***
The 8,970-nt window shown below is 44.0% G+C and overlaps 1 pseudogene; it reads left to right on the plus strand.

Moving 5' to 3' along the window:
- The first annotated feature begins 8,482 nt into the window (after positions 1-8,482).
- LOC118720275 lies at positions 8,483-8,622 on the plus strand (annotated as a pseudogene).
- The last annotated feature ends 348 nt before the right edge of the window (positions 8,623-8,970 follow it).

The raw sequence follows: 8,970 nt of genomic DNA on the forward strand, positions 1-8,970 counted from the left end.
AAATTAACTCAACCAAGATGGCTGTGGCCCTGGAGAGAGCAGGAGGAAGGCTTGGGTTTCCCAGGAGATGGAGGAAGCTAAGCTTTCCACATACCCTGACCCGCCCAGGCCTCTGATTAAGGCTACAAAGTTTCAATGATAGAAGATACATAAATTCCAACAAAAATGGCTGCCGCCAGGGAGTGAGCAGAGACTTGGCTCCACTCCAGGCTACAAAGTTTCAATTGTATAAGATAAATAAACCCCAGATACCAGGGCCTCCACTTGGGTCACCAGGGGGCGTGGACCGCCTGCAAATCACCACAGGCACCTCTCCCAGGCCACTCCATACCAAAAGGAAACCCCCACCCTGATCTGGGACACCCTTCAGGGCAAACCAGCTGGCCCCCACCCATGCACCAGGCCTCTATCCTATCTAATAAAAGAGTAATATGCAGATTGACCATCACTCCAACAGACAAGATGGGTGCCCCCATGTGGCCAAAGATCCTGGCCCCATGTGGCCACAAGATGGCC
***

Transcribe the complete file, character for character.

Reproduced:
The 8,970-nt window shown below is 44.0% G+C and overlaps 1 pseudogene; it reads left to right on the plus strand.

Moving 5' to 3' along the window:
- The first annotated feature begins 8,482 nt into the window (after positions 1-8,482).
- LOC118720275 lies at positions 8,483-8,622 on the plus strand (annotated as a pseudogene).
- The last annotated feature ends 348 nt before the right edge of the window (positions 8,623-8,970 follow it).

The raw sequence follows: 8,970 nt of genomic DNA on the forward strand, positions 1-8,970 counted from the left end.
AAATTAACTCAACCAAGATGGCTGTGGCCCTGGAGAGAGCAGGAGGAAGGCTTGGGTTTCCCAGGAGATGGAGGAAGCTAAGCTTTCCACATACCCTGACCCGCCCAGGCCTCTGATTAAGGCTACAAAGTTTCAATGATAGAAGATACATAAATTCCAACAAAAATGGCTGCCGCCAGGGAGTGAGCAGAGACTTGGCTCCACTCCAGGCTACAAAGTTTCAATTGTATAAGATAAATAAACCCCAGATACCAGGGCCTCCACTTGGGTCACCAGGGGGCGTGGACCGCCTGCAAATCACCACAGGCACCTCTCCCAGGCCACTCCATACCAAAAGGAAACCCCCACCCTGATCTGGGACACCCTTCAGGGCAAACCAGCTGGCCCCCACCCATGCACCAGGCCTCTATCCTATCTAATAAAAGAGTAATATGCAGATTGACCATCACTCCAACAGACAAGATGGGTGCCCCCATGTGGCCAAAGATCCTGGCCCCATGTGGCCACAAGATGGCC